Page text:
However, sometimes it's fun to give the players a chance to inject something, or give you a chance to flip a DP...heck, they asked, and they shall receive.  In that case, just make something up.  Personally I keep the difficulty "neutral", maybe one less difficulty die (or two if the PC is good) than the player's Perception just to facilitate their agency, with setback for conditions as normal, and likely a DP flip.

I roll everything openly.  Failure and threat are definitely going to work against the PCs, causing Strain for their pointless paranoia, setback on future rolls due to distraction for their pointless paranoia, or on a Despair maybe they were right all along, but they're looking in the wrong direction when the ambush comes.  Success and Advantage are up to the player, with a simple success confirming they're in the clear, maybe with Advantages they find a better path or notice someone who can help them (being more actively alert pays dividends).

But I've noticed that because of the way the dice work (even odds tend toward Success+Threat, or Failure+Advantage) these player requests come less often than they used to.  Every dice roll should have consequences because it has the potential to change the story direction.  With D&D there were no consequences for a Perception check, other than the obvious "missing something that is there", so players have a habit of Perception-spam.  But now, even success can create unwelcome complications.

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3 hours ago, 2P51 said:

Nothing harder to find than something that isn't there....just make something up and make it hard to keep them paranoid....they say they wanna check because they think someone is following them and you tell them to roll against RRRR, they'll likely 'lose' and really be spun up....

And a Despair has them confronting an innocent guy who just thought they  looked interesting and happened to be going the same place they were going...

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7 minutes ago, Daeglan said:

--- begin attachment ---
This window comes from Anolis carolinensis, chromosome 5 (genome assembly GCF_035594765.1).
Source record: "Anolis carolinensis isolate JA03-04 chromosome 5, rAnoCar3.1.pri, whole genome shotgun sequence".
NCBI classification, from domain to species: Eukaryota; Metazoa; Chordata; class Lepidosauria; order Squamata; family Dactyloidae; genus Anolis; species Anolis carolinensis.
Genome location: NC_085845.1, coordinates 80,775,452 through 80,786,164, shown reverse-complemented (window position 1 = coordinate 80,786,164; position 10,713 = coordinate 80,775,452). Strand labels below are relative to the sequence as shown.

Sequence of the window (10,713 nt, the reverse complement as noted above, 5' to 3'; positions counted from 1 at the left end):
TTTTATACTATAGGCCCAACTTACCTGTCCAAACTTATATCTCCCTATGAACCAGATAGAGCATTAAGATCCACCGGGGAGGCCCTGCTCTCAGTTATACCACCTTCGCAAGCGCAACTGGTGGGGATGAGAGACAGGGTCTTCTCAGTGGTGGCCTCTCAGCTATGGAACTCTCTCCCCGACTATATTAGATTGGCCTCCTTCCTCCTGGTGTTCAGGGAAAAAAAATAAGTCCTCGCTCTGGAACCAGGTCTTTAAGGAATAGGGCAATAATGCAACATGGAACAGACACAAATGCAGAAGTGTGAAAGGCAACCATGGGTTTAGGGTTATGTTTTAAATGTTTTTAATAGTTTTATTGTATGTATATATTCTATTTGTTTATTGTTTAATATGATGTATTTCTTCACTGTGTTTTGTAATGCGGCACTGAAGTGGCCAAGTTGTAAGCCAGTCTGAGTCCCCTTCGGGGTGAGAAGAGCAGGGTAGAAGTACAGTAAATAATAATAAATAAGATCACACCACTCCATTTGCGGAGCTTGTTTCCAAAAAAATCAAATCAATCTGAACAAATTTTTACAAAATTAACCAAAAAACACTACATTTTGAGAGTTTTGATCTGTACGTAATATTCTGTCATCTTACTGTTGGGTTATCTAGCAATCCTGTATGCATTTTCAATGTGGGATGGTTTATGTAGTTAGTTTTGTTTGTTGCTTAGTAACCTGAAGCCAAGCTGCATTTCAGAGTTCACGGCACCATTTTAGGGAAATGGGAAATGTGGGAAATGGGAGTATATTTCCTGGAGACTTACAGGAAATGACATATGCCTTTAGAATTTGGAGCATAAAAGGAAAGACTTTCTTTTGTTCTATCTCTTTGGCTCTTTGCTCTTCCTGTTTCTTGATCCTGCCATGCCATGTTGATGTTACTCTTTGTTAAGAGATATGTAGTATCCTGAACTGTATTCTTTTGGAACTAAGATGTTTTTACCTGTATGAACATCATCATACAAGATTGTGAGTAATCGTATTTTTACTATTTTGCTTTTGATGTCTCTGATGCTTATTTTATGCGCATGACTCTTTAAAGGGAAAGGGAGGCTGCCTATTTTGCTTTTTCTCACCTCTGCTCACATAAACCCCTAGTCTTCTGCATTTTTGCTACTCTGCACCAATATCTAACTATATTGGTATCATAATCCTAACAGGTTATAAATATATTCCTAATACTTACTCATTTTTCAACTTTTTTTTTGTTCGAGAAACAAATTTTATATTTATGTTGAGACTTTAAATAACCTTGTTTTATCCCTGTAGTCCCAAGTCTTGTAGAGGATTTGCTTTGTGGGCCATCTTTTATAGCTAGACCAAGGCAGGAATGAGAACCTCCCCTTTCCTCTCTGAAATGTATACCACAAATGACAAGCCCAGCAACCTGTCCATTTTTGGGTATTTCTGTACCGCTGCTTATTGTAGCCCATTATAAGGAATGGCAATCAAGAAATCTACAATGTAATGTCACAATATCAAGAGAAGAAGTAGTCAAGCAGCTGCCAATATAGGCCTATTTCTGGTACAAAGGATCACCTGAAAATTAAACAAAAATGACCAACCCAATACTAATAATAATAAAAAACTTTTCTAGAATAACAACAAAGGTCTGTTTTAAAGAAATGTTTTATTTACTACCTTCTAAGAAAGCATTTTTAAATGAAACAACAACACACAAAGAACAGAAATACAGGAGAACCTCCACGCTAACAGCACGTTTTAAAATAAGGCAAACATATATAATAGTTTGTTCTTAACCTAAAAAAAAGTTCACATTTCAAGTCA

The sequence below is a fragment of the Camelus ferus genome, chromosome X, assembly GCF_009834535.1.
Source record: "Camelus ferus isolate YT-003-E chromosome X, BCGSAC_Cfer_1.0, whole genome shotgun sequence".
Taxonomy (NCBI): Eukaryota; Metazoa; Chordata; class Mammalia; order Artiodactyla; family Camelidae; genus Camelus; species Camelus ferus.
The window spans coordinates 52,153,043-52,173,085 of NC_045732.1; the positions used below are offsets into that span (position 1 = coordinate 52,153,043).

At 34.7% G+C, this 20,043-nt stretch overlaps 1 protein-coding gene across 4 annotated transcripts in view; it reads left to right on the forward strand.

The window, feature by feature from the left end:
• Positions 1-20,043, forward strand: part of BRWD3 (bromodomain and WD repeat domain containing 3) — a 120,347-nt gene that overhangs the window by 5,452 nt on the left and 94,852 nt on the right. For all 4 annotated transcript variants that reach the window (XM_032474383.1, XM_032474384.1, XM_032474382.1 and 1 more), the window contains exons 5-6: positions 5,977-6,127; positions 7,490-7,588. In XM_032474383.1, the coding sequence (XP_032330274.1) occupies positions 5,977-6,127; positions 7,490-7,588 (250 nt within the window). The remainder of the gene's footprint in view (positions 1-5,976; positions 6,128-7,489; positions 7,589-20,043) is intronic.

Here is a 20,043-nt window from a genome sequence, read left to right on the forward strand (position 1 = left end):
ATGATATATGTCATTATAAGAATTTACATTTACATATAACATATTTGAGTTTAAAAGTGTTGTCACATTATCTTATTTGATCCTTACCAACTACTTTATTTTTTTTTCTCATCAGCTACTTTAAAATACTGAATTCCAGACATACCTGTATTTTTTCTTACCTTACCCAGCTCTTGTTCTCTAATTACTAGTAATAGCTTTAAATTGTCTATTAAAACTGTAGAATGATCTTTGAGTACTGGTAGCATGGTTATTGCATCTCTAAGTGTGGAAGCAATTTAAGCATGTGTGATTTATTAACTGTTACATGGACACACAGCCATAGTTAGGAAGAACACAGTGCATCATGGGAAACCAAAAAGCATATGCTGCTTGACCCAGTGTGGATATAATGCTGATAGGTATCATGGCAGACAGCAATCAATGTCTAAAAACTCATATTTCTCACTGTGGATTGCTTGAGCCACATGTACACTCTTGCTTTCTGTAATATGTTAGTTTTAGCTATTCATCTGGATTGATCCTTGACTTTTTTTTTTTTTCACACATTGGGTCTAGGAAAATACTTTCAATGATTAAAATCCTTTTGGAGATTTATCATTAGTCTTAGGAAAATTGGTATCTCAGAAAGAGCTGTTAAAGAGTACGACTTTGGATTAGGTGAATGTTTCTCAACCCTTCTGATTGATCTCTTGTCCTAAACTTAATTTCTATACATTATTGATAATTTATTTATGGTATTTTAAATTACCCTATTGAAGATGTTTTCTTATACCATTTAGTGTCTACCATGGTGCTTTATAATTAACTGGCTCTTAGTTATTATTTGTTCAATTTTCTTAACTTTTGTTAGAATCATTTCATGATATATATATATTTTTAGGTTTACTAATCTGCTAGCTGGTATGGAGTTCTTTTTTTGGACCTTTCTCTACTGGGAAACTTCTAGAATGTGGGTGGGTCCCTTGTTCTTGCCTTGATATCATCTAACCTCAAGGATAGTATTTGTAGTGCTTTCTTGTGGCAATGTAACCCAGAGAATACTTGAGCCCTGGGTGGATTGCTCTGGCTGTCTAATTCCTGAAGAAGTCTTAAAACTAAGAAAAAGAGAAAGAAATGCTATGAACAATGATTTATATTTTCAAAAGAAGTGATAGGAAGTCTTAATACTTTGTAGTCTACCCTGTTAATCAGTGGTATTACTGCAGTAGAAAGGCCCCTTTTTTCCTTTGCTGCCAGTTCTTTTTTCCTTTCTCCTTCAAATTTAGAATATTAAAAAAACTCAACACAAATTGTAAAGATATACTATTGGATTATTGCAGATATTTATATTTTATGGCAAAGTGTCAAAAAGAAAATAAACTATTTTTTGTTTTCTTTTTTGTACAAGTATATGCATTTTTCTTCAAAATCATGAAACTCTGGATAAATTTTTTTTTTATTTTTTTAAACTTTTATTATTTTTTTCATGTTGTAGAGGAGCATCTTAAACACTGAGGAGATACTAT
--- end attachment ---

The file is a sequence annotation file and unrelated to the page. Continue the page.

And a Despair has them confronting an innocent guy who just thought they  looked interesting and happened to be going the same place they were going...

I was thinking they look so nervous and suspicious the authoritay's come chat em up.....

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For checks where the players/PCs shouldn't actually know if they failed or succeeded, I roll the bad dice behind a screen while they roll the good dice. This way they get an idea of how well they did per their dice, but they don't know for sure as I tell them the net results.

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2 hours ago, Daeglan said:

And a Despair has them confronting an innocent guy who just thought they  looked interesting and happened to be going the same place they were going...

 

Love this idea.

 

2 hours ago, 2P51 said:

I was thinking they look so nervous and suspicious the authoritay's come chat em up.....

Also love this idea.

 

2 hours ago, Daeglan said:

I was thinking that giving into the darkside in their fears will have them jumping at shadows. but both options are appropriate.

And this one!

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So... here's my two cents. 

This is a narrative game, and ideally the players and the GM are supposed to work together to tell the story. If the players are wanting to check the trail to make sure they aren't being followed, my assumption is that the players think they should be being followed. 

I would let them roll, and set the difficulty according to the situation - a crowded location with lots of alleys, offshoots, and crowds would be hard or maybe even daunting. An empty rural sort of lane in the dark would probably be easy with a setback. I'd upgrade to add red die if there were security or criminal elements who would take notice of someone who looks suspicious (or if there actually are people following along).